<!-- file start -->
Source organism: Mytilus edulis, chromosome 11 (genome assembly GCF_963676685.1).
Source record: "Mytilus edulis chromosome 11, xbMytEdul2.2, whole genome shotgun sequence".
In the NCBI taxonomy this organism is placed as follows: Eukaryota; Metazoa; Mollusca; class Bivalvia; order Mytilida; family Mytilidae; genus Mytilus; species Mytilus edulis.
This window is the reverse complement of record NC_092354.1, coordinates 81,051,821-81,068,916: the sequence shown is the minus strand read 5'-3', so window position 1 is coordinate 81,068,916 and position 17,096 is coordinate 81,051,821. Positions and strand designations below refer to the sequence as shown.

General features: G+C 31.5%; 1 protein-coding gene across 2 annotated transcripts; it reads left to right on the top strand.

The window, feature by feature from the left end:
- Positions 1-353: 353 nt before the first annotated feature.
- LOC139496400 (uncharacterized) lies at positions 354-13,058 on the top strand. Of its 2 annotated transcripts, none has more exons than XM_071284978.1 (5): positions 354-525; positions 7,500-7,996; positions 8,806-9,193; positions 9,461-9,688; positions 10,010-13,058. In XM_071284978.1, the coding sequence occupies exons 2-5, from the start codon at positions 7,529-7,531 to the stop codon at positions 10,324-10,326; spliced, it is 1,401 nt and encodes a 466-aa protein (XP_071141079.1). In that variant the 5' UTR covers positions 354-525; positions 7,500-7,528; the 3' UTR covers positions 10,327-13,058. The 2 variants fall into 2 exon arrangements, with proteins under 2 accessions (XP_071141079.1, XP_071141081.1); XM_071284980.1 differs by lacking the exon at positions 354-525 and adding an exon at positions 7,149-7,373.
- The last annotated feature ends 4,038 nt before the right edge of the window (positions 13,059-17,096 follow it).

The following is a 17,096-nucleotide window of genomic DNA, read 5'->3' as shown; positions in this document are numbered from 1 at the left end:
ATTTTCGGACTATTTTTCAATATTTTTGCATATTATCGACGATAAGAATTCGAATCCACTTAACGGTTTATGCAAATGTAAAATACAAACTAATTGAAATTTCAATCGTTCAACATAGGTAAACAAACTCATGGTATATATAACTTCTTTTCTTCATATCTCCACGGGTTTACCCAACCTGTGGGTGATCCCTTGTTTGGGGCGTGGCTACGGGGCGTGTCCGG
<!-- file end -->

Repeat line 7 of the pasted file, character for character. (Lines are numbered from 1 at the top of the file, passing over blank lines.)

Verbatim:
- Positions 1-353: 353 nt before the first annotated feature.